Chinese Hackers Carry Out Attacks on Linux
Cybersecurity experts at Intezer have discovered a previously unknown backdoor in the Linux security system. According to the company this backdoor, called RedXOR, is used by a hacker group funded by the Chinese Embassy.
If you’ve missed some previous important events in the world of cybersecurity, we’ve already listed them in this article.
The traces of the most targeted attacks in recent years lead to Asia, where the Shanghai servers stand out as a bright spot. Experts noted markers such as Chinese IP addresses, time stamps, language settings, and software specific to China in the course of their investigations.
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RedXOR has extensive functionality, such as:
* execution of specified commands with system privileges
* interaction and control of files on infected Linux computers
* hiding real social activity.
* proxying malicious traffic
* remote update
Intezer experts are convinced that the new malware is a recently-added tool to the arsenal of the Chinese hacker group Winnti. Similarities were found between the malware and many other types of malware that Winnti developed.
Currently, the RedXOR are still active, so the tech door is still used to make cyberattacks on the system.
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Winnti is a collective of hacker groups that have official support from the Chinese government or act in its interests.
In 2011, cybersecurity experts discovered the Winnti Trojan on many compromised game systems after Chinese hackers attacked the supply chain, which managed to compromise the official game update server.
During 2020, the number of new malware designed for Linux increased significantly – by more than 40%, compared to the figures of 2019. Hackers with government support are increasingly targeting the Linux system, according to the Intezer report for 2020.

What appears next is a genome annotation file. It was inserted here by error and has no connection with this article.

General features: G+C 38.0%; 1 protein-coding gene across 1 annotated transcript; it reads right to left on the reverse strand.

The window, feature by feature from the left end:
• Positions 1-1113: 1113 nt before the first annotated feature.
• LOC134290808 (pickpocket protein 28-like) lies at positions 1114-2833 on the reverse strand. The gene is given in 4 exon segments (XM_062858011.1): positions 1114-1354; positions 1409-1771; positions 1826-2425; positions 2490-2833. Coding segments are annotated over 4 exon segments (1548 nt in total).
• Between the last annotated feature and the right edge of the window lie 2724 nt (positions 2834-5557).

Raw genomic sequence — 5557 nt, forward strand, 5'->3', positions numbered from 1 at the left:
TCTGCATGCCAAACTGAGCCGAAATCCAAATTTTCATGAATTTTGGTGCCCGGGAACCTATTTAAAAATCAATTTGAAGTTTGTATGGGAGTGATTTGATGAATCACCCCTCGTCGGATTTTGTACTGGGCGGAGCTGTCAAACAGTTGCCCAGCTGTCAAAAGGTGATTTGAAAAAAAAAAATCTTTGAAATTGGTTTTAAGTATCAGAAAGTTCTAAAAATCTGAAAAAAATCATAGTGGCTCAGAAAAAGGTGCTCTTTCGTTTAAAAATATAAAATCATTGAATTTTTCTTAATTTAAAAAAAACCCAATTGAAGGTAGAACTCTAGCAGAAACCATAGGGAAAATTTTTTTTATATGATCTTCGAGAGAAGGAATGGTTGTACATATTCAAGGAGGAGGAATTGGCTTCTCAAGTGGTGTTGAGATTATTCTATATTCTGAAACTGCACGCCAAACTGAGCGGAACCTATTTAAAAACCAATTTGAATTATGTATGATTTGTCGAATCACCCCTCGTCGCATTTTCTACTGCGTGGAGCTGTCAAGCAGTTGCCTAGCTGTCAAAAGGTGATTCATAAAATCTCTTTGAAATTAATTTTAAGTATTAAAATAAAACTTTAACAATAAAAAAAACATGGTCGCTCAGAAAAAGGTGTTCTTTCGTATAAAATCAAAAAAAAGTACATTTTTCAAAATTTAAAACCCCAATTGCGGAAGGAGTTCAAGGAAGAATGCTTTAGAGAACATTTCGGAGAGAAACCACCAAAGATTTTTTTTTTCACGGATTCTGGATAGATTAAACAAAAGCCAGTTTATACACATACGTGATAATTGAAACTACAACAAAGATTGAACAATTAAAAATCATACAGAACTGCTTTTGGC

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Who are these Chinese hackers?
In the field of cybersecurity, the Chinese government employs large teams of professional hackers. Some of them are officially considered army units – they are granted access to state secrets and are protected on a par with staff signalmen. Others operate through commercial firms and carry out attacks directly from their business centers.
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Still others are freelance groups, which are often replaced. It seems that the latter are assigned the dirtiest cases, after which some are handed over to law enforcement agencies to whitewash the reputation of the ruling party. In the case of a puncture, the culprits are simply assigned the blame and the next ones are hired.
The investigation of large-scale targeted attacks sometimes takes years, so the details of their conduct are not immediately known. As a rule, by the time the details are published, all the vulnerabilities used are covered by patches, the malicious components are added to antivirus databases, and C&C servers are blocked. However, such reports reveal interesting methods that continue to be used in new attacks with minor changes.